Leading change is not a one-person job. For a new idea or innovation to succeed across an organization, the effort’s “champion” should encourage everyone possible to contribute and claim ownership of some part of it. Diverse input also helps everyone learn more about the idea and their organization.
Implementing large-scale IT/telecom projects in hardship locations is tough enough. With COVID-19, we need to implement new best practices in real time. Learn how to protect the health and safety of team members and address the new challenges and complexities presented by hardship locations.
Good project teams form their processes from established best practices, but great teams are constantly on the lookout for changes to make them more effective or efficient. In part three of our Human Side of Agile series, we look at how you can help your team embrace the continuous improvement mindset.
When change is presented as a mandate or “best practice” there are often destructive consequences that undermine the intended benefits. A better approach is to reframe and carry out improvement efforts as experiments. This can facilitate deeper learning and team building, not to mention create added value in unexpected ways.
Cesar A. Portillo, DBA, MSIT, PMP, ASQ-CMQ/OE, ASQ-SSGB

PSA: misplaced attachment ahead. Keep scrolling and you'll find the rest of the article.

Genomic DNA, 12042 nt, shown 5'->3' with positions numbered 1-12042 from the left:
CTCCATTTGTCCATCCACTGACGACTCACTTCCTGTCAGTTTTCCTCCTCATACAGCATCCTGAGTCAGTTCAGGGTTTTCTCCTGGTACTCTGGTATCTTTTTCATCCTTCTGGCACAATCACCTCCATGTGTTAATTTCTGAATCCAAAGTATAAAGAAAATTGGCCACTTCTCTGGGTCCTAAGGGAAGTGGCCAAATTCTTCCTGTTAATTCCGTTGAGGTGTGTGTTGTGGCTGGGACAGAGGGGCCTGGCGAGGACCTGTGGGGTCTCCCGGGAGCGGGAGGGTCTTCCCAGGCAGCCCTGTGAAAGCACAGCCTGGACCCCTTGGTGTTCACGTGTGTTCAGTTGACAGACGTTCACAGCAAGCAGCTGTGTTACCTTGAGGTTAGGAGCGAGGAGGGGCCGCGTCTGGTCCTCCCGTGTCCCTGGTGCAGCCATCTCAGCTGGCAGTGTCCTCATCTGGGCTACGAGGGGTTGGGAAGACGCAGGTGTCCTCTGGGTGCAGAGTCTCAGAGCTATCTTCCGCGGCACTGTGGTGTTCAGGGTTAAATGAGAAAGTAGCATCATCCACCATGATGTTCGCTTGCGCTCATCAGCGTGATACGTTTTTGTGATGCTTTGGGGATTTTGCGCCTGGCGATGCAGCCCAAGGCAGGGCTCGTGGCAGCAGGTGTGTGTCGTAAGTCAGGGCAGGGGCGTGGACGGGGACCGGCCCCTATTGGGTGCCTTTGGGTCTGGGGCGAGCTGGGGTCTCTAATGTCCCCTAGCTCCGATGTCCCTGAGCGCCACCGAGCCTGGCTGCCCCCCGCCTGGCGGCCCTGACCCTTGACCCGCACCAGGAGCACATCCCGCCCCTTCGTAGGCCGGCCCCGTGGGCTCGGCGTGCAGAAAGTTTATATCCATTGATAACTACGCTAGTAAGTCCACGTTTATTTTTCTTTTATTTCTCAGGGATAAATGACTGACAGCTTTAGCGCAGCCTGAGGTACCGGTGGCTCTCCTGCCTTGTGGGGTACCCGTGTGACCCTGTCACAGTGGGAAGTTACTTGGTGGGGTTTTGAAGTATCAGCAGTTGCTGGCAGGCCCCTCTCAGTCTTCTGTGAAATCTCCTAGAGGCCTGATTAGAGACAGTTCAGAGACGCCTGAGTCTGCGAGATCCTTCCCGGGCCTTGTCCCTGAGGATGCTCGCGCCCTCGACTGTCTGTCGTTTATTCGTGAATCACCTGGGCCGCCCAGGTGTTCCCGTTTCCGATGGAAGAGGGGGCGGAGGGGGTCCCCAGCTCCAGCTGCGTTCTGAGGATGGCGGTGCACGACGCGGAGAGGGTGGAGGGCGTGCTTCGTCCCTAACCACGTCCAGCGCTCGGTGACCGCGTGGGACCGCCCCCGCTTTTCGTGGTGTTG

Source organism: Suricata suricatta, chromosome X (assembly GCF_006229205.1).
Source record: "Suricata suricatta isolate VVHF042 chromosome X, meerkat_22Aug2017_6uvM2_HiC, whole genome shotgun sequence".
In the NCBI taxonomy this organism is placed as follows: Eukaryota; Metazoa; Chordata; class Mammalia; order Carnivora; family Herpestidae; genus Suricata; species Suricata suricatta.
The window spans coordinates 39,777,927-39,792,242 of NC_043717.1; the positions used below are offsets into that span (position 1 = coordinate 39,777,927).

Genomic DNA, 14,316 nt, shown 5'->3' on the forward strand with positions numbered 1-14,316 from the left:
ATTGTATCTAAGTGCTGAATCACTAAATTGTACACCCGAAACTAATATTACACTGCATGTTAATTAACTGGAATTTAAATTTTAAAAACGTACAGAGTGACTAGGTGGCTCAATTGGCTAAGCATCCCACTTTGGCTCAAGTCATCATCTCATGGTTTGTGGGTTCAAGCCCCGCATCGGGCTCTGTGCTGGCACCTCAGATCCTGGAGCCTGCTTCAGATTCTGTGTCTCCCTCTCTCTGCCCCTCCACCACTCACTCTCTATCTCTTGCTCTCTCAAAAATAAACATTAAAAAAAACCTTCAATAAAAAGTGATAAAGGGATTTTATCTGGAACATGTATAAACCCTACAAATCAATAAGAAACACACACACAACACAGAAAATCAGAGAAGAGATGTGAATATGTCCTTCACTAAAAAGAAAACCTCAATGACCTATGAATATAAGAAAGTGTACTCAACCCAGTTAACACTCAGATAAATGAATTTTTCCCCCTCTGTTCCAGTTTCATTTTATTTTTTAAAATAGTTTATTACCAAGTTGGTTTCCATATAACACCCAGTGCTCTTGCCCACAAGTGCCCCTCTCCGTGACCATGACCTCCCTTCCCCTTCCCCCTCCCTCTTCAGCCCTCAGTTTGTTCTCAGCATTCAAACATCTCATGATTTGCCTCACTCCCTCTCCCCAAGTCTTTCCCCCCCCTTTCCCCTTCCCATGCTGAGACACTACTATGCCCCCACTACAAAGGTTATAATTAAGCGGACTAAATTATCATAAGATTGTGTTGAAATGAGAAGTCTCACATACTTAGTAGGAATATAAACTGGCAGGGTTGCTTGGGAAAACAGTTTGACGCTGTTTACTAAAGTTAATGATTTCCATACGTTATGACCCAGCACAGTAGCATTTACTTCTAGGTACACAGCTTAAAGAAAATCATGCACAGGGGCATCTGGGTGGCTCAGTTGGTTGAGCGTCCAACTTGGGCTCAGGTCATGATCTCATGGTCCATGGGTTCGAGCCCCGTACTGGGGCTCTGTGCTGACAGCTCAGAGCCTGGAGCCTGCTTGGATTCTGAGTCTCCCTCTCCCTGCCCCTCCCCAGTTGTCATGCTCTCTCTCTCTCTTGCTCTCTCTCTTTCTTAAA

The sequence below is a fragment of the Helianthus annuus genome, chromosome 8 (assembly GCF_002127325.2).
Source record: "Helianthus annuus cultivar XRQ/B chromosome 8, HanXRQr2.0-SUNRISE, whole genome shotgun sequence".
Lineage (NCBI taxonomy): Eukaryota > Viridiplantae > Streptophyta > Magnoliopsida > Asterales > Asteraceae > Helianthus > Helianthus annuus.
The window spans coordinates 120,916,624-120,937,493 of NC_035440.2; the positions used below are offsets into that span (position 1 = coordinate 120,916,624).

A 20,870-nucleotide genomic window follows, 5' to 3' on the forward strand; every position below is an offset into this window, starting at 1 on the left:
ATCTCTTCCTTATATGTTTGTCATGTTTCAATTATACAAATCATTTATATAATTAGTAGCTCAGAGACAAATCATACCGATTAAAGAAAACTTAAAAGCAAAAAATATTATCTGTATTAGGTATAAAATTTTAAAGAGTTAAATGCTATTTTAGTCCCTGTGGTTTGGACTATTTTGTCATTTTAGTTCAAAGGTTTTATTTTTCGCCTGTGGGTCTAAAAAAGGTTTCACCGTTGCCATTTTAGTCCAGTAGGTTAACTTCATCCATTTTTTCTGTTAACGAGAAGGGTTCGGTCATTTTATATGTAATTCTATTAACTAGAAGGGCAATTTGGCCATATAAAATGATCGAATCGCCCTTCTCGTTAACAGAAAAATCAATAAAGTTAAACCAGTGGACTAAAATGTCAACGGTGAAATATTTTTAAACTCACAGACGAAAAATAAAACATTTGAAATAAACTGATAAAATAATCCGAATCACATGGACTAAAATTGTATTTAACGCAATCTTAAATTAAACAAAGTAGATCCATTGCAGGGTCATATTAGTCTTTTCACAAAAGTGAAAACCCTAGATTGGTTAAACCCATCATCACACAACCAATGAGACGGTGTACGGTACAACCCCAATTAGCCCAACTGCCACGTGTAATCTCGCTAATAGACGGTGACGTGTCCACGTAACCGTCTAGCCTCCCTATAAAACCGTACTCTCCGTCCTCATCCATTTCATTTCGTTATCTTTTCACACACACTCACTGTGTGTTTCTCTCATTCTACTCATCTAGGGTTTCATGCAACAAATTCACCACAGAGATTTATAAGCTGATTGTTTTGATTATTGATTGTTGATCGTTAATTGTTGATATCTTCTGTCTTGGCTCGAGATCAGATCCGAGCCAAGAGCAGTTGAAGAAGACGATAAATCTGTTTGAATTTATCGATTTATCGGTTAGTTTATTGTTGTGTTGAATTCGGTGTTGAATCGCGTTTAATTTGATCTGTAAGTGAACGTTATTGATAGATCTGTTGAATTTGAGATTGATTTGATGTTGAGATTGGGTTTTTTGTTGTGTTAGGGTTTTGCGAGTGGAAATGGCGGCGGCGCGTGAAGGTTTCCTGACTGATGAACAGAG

Too often, well-intentioned managers begin project initiatives without thoroughly evaluating the organizational changes required to help ensure the initiatives are truly successful. Neglecting to include and properly communicate with employees can lead to resistance and project failure. The author shares two examples from his practice to illustrate how and what to communicate effectively to increase project support.
In this article, with the help of theory, literature and real life examples, the authors try to explain innovation in construction projects while differentiating the same from invention. The article also discusses two more vital “I” words: improvisation and improvement.
Project managers must keep their teams (and themselves) calm when serious issues arise. What actions can you take to shield your team from the chaos? For one, deal in facts, not opinions. And focus on solutions, not blame. Here are some other suggestions for maintaining the calm eye of the storm.
Both pilots and project managers are constantly addressing risk, change and uncertainty, filtering a steady stream of data to make decisions that have immediate and lasting consequences. Here are five behaviors, present to some degree in all of us, that left unchecked can make for a turbulent project flight, rocky landing or worse.